The stand-in warden and a friend of his arrived in a Land Rover with supplies from Ennerdale Youth Hostel. Graham, the warden, was a tall chap, full of bonhomie, with long, blond locks of hair and a red bandana. The permanent warden was on holiday for a while, so other wardens had to cover for him. Graham was just doing this as a temporary thing, as he spends most of his time out in Asia. The only road access is via a forestry road, with locked gates, so it is not open to the general public, everyone else has to come either on foot or by bike for at least four miles. According to Graham, this is the most visited hostel in the YHA, with the exception of some of the city hostels, though most of the visitors are just passing by. It also has some of the highest occupancy rates and the highest spend per head, as there is nowhere else to go for food and drink.
Last time I was here, I discovered that it was just possible to get a weak mobile signal from outside. There is no landline to the hostel, the warden having to use a mobile phone with an external antenna to give a more reliable signal, so there is no payphone. My first attempt at a call home ended up with a very poor connection and it was impossible to hold a conversation. My wife was rather alarmed, as she thought I must have a problem if I were calling this early in the day. I climbed to the top of the nearest drumlin to see if I could get a better signal and, just then, she rang back and I was able to put her mind at rest for the few minutes that the better signal strength lasted. It is quite ironic that it is possible to get a mobile signal in one of the most remote places in the Lake District, but from places with much larger population, there is nothing at all.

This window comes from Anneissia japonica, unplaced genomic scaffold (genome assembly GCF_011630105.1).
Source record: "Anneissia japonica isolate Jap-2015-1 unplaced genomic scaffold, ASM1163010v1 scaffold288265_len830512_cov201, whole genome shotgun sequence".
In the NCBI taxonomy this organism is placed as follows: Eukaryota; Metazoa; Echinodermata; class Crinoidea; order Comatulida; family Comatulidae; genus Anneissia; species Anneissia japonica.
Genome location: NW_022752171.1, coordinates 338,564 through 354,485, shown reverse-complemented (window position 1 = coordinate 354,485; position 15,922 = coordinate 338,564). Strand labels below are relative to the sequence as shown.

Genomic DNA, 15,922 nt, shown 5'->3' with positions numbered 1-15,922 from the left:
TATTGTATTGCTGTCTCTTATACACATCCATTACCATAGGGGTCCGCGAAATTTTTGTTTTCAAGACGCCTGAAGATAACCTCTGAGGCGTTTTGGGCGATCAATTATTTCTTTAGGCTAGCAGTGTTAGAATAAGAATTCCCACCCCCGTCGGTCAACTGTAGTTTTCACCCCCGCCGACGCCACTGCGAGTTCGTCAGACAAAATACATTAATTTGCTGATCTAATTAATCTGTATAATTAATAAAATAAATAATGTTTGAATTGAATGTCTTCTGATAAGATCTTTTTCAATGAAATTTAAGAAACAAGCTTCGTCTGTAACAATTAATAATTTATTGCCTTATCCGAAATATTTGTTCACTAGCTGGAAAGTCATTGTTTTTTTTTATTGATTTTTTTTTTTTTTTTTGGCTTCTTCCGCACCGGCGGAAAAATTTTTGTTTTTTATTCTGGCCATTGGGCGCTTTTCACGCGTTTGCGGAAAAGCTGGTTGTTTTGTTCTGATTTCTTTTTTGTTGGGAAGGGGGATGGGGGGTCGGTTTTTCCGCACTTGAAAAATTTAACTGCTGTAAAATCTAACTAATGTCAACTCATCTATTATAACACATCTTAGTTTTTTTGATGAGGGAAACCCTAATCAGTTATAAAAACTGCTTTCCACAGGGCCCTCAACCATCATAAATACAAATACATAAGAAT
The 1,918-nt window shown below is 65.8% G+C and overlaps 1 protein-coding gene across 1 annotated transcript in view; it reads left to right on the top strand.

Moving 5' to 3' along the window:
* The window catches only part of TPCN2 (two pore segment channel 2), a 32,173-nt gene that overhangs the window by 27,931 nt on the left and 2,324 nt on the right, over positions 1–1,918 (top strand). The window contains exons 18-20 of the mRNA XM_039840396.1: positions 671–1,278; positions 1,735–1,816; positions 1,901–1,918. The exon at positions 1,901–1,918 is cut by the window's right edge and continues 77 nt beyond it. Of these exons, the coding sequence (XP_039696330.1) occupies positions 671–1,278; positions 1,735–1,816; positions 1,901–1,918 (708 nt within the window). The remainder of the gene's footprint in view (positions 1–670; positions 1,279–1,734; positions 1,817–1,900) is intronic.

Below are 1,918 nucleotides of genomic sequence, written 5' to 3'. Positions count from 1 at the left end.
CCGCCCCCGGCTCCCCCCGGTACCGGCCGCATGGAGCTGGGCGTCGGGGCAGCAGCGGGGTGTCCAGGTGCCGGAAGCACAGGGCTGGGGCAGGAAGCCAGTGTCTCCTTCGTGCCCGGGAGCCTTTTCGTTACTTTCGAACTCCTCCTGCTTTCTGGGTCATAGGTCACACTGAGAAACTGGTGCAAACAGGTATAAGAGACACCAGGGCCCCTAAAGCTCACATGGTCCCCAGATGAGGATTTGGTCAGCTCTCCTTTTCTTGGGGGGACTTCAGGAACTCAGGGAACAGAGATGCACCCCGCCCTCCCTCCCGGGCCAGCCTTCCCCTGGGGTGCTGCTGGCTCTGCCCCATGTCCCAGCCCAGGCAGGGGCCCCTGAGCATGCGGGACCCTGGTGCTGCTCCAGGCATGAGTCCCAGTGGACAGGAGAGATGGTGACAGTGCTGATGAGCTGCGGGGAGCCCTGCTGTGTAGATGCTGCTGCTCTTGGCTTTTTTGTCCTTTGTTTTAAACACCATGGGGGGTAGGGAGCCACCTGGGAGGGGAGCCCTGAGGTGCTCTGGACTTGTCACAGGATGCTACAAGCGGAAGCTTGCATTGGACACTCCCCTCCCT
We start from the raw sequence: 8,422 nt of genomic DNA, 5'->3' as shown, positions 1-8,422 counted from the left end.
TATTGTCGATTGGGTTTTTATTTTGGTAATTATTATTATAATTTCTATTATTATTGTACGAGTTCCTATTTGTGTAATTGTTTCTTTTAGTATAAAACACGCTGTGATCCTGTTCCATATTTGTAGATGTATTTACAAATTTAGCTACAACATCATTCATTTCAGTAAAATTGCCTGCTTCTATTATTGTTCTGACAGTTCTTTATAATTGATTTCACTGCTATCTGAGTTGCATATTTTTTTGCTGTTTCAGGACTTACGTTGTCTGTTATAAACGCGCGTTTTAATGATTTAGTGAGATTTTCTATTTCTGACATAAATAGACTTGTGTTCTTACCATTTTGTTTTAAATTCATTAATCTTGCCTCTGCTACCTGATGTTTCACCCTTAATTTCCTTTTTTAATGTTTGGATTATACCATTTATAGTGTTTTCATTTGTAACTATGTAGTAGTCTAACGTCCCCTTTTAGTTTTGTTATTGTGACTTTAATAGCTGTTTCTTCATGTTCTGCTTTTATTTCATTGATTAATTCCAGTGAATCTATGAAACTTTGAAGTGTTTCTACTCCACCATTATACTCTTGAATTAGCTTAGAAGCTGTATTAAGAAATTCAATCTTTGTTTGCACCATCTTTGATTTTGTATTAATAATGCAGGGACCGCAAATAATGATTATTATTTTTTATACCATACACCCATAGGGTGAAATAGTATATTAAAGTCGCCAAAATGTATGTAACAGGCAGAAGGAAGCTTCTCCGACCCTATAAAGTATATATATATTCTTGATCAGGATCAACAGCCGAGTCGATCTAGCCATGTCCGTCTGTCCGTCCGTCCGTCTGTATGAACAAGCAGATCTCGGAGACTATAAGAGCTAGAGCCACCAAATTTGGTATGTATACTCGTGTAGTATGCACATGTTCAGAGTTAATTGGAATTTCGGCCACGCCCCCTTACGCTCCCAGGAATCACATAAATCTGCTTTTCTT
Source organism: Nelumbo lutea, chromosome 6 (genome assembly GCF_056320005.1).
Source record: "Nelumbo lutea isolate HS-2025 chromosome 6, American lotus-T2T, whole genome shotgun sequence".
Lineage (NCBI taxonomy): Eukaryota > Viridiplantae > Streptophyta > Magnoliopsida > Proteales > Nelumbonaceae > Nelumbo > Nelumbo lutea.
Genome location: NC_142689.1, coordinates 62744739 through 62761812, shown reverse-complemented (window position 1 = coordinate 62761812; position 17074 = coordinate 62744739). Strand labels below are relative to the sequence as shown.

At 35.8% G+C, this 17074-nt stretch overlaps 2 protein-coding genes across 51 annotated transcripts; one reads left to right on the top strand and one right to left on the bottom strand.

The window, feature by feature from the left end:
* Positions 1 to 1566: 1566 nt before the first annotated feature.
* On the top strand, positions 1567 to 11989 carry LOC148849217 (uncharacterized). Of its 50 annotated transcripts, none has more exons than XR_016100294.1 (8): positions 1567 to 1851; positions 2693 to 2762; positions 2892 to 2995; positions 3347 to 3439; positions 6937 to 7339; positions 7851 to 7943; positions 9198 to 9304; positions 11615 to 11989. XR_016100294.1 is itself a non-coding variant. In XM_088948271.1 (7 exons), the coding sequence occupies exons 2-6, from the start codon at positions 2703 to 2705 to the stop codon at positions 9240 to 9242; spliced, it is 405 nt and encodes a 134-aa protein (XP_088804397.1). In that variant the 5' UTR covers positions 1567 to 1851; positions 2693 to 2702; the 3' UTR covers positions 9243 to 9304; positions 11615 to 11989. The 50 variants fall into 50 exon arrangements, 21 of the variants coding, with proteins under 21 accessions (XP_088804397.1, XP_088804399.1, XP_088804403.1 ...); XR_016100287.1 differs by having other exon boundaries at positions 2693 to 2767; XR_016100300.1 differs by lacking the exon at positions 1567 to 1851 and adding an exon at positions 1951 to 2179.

At first I didn't bother to shower or change, as I was still waiting to see if the promised improvement to the weather materialised, allowing me to go out for another walk. The rain had stopped and the cloud had lifted a little way, but not enough to tempt me out on a walk, and, as the afternoon gradually passed by, it was obvious that no great improvement was likely, so I may as well just change out of my walking things, and sit around and relax for a change.
As well as a few hostellers who arrived to check in, there was a family party of seven who arrived. They had been here last night and had gone for a walk over to Buttermere today, arriving back rather wet. There was then a big queue for the shower as they all wanted to use it, and all the wet clothes were put onto a clothes rack that was raised up towards the ceiling on pulleys, and also on another rack above the stove, with wet boots on the beam running across the room. They set about getting the fire going in the wood and coal-burning stove, got out the cushions for the benches and generally made themselves at home. There was plenty of friendly chatter and then it was decided to have drinks before dinner. The hostel had a good stock of beers and wines, unlike when I was here two years ago and the temporary warden said he didn't have the key to the beer cupboard.